And after countless hours and zillions of pitches caught, I can often tell if it’s going to be a ball or strike before it even leaves their hand. I haven’t documented it, but I’m sure there are plenty of other coaches and catchers who experience the same thing.

Blink-Malcolm-Gladwell

And it’s not always the case of recognizing anything specific in the mechanics. Sometimes it’s just a sort of right-brained, synthesis sort of thing, along the the lines of what Malcom Gladwell talks about in his book Blink.

In it he examines Vic Braden, a legendary tennis coach who could predict with near 100% accuracy whether a player would double fault on a serve before the ball even hit the racket… without even knowing how he was doing it.

 
But other times, you do spot something mechanically… and one thing I can spot pretty quickly is when a pitcher is about to miss high and to his arm side.

You can see it happening in his stride before he even touches down with his front foot. Whoops… There goes the front side… There goes the glove arm… There goes the ball sailing over my head.

And a lot of times, when a pitcher misses high, they’ll say things like “I need to work on my release point.” Well good luck with that… do you realize how fast the arm actually moves when you’re pitching?

So if you want to get out to a good release point, don’t always focus on the throwing arm… instead, you’ll be a lot better off if you look to your glove side.

See, when the glove arm gets sloppy or too aggressive and pulls away from your body, things get out of sync. You end up with early trunk rotation and your throwing arm will tend to drag. What do you think this does to your release point?

Bottom line, when accuracy matters, your glove arm matters. Think accuracy matters to any of these guys?

throwing-mechanics-glove-arm
 
And I’m not talking about blocking yourself off with your glove, or bringing your chest to your glove… we still want to have powerful trunk rotation (read this article for more on Good Glove Arm Action).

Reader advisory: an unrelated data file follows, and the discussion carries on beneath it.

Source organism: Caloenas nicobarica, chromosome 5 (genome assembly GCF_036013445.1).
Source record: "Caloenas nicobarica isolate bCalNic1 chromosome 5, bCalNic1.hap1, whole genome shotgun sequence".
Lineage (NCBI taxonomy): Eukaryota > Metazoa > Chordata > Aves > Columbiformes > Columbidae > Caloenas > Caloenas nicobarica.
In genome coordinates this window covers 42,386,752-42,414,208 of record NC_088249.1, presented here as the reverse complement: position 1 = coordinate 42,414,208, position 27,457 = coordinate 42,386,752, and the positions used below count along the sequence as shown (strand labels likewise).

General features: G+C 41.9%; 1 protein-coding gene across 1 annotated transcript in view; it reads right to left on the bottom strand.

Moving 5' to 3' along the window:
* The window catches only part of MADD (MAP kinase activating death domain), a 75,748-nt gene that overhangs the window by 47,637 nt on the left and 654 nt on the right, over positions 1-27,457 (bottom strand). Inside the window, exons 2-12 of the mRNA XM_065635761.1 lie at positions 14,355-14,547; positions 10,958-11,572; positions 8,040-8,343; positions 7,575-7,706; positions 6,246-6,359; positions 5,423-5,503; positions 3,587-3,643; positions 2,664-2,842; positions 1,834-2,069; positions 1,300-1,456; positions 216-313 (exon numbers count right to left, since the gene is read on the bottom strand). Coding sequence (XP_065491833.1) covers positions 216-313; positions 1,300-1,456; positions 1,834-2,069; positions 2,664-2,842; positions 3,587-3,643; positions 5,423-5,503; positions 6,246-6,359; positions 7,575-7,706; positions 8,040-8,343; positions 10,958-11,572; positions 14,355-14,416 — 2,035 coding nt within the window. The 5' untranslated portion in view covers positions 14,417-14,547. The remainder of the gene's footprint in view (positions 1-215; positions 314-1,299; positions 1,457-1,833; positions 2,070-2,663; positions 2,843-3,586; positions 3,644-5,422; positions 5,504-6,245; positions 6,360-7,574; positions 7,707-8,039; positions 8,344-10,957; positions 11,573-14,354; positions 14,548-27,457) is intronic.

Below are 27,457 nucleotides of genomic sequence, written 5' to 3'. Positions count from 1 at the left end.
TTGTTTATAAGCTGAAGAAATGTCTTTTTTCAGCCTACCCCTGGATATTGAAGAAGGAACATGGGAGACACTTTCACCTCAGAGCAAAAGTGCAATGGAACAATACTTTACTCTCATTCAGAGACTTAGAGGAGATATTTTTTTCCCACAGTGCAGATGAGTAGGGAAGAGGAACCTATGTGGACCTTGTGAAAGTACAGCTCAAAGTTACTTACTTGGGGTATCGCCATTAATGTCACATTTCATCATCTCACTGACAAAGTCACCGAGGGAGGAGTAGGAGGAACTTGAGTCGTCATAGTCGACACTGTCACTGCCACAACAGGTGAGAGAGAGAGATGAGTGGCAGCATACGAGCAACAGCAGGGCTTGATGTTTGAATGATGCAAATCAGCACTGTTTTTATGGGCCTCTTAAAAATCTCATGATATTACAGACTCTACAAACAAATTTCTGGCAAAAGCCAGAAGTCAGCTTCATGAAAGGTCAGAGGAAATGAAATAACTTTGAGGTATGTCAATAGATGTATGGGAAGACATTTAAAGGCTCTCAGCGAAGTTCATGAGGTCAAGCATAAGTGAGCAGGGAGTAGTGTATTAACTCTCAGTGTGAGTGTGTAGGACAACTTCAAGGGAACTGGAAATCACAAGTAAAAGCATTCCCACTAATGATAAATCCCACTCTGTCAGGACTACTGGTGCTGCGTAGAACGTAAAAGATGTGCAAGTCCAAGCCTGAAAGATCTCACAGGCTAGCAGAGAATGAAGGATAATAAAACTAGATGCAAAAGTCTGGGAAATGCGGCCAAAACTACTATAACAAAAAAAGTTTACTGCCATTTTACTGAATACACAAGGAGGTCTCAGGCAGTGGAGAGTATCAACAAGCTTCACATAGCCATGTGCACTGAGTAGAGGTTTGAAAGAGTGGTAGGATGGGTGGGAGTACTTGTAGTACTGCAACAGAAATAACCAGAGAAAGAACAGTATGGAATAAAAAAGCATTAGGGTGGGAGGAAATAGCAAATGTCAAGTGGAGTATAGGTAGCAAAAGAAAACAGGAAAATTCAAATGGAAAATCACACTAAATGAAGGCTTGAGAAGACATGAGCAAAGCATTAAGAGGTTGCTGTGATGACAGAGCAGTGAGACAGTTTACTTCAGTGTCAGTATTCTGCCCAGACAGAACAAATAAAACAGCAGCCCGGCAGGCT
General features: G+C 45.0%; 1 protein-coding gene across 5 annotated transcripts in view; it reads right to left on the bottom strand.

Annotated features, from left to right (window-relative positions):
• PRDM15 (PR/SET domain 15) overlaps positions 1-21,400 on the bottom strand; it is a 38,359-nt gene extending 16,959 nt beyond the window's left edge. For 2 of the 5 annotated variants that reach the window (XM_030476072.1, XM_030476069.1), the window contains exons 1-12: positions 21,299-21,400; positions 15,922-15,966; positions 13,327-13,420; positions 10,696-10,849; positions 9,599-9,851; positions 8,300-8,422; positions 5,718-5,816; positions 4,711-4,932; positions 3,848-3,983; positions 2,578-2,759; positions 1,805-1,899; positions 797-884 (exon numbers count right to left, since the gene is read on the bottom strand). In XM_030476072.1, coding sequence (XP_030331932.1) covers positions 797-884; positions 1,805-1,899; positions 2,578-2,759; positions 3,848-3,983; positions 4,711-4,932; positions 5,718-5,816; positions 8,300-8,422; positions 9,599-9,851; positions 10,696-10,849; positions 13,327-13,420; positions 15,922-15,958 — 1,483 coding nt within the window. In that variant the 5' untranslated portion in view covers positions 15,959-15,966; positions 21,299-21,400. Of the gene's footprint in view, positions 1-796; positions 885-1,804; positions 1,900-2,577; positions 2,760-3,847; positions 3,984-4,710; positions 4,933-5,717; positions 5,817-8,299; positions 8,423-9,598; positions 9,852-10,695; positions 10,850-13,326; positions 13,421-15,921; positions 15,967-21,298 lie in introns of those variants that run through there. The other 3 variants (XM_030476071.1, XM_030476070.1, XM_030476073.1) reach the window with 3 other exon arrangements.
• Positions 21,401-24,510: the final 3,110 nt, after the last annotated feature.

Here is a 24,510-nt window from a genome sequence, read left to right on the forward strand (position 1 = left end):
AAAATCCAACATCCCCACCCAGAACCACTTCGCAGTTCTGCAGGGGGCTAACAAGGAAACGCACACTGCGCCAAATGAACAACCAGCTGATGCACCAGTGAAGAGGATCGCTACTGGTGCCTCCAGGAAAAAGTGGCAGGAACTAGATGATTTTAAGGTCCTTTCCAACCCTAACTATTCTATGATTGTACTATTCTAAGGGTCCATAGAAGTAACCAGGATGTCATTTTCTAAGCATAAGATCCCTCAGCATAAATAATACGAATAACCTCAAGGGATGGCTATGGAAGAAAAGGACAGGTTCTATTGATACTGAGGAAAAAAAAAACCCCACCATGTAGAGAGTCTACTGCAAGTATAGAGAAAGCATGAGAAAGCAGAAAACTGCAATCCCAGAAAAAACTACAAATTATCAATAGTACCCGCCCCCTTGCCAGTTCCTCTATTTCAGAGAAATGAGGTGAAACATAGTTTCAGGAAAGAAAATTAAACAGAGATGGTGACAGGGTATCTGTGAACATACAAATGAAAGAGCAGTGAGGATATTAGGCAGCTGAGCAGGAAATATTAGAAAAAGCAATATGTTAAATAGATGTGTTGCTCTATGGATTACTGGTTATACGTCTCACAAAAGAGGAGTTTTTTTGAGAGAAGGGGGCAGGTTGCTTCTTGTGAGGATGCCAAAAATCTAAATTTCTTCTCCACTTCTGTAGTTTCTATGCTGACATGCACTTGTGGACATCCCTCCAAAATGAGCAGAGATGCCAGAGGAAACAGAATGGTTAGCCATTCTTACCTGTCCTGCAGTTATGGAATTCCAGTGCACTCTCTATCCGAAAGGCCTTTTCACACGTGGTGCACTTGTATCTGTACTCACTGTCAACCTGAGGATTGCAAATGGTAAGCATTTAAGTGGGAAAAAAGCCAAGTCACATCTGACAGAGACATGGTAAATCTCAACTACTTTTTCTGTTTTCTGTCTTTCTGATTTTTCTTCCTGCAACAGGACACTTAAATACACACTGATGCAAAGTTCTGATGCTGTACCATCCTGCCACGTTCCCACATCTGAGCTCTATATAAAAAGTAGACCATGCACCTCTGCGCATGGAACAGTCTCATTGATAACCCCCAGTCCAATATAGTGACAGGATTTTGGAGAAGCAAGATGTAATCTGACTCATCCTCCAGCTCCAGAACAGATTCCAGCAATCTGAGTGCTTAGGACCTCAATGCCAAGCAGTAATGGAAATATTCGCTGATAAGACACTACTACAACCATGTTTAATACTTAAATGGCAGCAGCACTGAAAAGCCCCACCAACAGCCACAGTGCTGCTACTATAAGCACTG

Notice Cliff Lee here, staying closed and controlling the glove arm, but still getting through it with good trunk rotation (not blocking himself off with the glove).

And the good news is this is usually a pretty easy fix. After a pitcher flies open and misses high to his arm side, sometimes it’s just as simple as a gentle reminder:

“Hey, remember, stay closed…” (point to the front arm)

And if it’s something he’s worked on before and he knows what staying closed feels like, he can usually make the adjustment on the very next pitch. And boom, he’s back down in the zone. I’ve seen it work again and again… Now is it fool proof? Of course not.

If a pitcher doesn’t have a good feel for staying closed it’s another story…

One of the best drills I’ve found for working on this is what I call Torque & Turns. And basically it helps work on good glove arm action and trunk rotation. Just make sure you’re not pulling that glove arm out or leaning way over to to the side.

So again, it’s not always about mechanics. But instead of thinking about your release point, the next time you’re missing high… Look to your front side.
[hr] Side note for coaches and parents: I want to address a great comment a reader made to my last post. And the basic jist was to save the coaching for after the game – let the kids play. And shouting out mechanical cues and advice from the stands and the dugout usually doesn’t have the desired effect.

So if you see a pitcher flying open and missing high, instead of shouting out to him, try this approach:

Have some kind of signal with your catcher (work it out before the game). And before he throws the ball back to the pitcher, have him gesture to the pitcher by closing his front side and tapping his glove arm. This kind of reminder is sometimes all it takes.

And if he’s not making the adjustment, don’t keep harping on it. That just leads to frustration. It just means he needs to work on it more between outings.

More deliberate practice, less pitching…

Love to hear your thoughts. Drop a comment in the box below.

And if you know any coaches or pitchers who could benefit, you can do me a huge favor and share this article – Thanks!